Pesach (Passover) is a celebration of the Jewish people’s march to freedom after over 200 years of slavery in ancient Egypt. The miracle of their departure from Egypt and the ensuing miracles involving their crossing of the Red Sea, and the daily appearance of food to feed over a million men, women, and children are commemorated in a traditional family dinner, the Seder (order of events). During the Seder It is customary to recite the events of the Exodus in unison by all members of the family and friends at the dinner table by using a special Seder plate containing the main symbols of the people’s slavery and their sudden departure from Egypt.
Language is never a problem at the Seder as the historical written events of the Exodus of the Jewish people from Egypt, are written in a story form, the Haggadah, which has been translated into almost every spoken language. The hosting of the Seder dinner and the recitation of the Haggadah are not limited to the Jewish people alone, and the event is growing in popularity in communities around the world.
The attractiveness of the Pesach Seder stems from the basic story of the Jewish peoples liberation from slavery to freedom and the universal message it contains for nations and their peoples even during our current times. The ceremony of the Pesach Seder itself and its decorative and festive table settings affords a family the opportunity to gather together while enjoining members of multi generations to sit together and discuss the importance of freedom and its meaning.
During their enslavement in Egypt, the Jewish people were forced to build two cities, as well as pyramids and other monumental structures. A series of ten plagues were inflicted upon the Egyptians by G-d, while the Egyptian Pharaoh obstinately refused to free the Jewish people from his control. Only at the conclusion of the deadly tenth plague did the Pharaoh agree to free the Jews who were forced to leave at a moment’s notice. The sweat and bitterness of the people during their enslavement, the mortar they used to build with, the ten plagues exacted on the Egyptians, as well as the food they were forced to prepare at a moment’s notice (Matzo – unleavened bread) during their eviction from Egypt are all symbolized on the traditional center piece Seder plate on the festively decorated table.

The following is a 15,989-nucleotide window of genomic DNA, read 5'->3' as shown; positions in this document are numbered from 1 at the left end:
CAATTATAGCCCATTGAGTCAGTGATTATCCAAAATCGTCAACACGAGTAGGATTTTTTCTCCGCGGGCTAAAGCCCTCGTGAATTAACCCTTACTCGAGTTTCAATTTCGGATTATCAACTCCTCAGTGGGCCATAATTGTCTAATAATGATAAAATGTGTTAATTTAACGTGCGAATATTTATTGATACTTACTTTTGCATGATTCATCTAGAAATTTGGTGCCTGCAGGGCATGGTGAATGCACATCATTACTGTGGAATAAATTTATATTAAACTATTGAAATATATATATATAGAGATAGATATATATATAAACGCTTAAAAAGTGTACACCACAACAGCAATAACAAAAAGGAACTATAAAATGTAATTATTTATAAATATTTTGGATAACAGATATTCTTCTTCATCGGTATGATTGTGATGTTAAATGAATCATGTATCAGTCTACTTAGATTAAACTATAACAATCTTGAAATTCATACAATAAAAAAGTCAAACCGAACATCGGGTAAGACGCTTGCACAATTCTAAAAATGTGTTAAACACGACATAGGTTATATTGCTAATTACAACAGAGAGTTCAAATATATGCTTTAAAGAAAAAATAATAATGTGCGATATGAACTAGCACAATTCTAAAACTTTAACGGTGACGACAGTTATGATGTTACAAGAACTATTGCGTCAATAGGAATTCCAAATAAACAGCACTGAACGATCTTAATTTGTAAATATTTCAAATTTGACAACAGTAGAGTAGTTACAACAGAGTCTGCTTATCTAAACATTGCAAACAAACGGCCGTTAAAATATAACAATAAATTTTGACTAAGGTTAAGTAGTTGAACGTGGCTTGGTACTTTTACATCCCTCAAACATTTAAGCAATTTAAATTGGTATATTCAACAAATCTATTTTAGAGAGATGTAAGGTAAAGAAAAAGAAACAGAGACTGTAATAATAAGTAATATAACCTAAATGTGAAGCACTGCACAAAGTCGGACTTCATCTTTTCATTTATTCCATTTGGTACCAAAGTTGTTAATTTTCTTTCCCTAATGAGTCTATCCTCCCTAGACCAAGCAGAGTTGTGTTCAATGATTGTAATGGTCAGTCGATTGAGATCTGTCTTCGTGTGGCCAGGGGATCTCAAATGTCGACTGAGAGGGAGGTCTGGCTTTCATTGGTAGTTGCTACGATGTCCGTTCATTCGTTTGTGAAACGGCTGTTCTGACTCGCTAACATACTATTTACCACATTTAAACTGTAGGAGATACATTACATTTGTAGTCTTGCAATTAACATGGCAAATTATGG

Part of the tradition of the Seder gathering is the holiday spirit of gift giving between loved ones or by those who are invited as guests. Among the more popular choices for gift giving are Judaica items like a Seder plate, Matzo tray, Silver Wine goblet, or more personal offerings like jewelry. The festive atmosphere of the Pesach Seder dinner and the Passover holiday is one that is cherished by people of all ages and has been enjoyed by families for thousands of years.
The festive Pesach Seder is a time for the celebration of traditional family values and religious customs. There is a holiday tradition involving the bestowing of a gift as an expression of one’s appreciation to their host or to a loved one. Popular choices for gift giving are Judaica items like a Seder plate, Matzo tray, wine or goblet. Favored personal gift offerings center around jewelry. The presentation of a gift certainly adds to the atmosphere of the Pesach Seder dinner and the Passover holiday.
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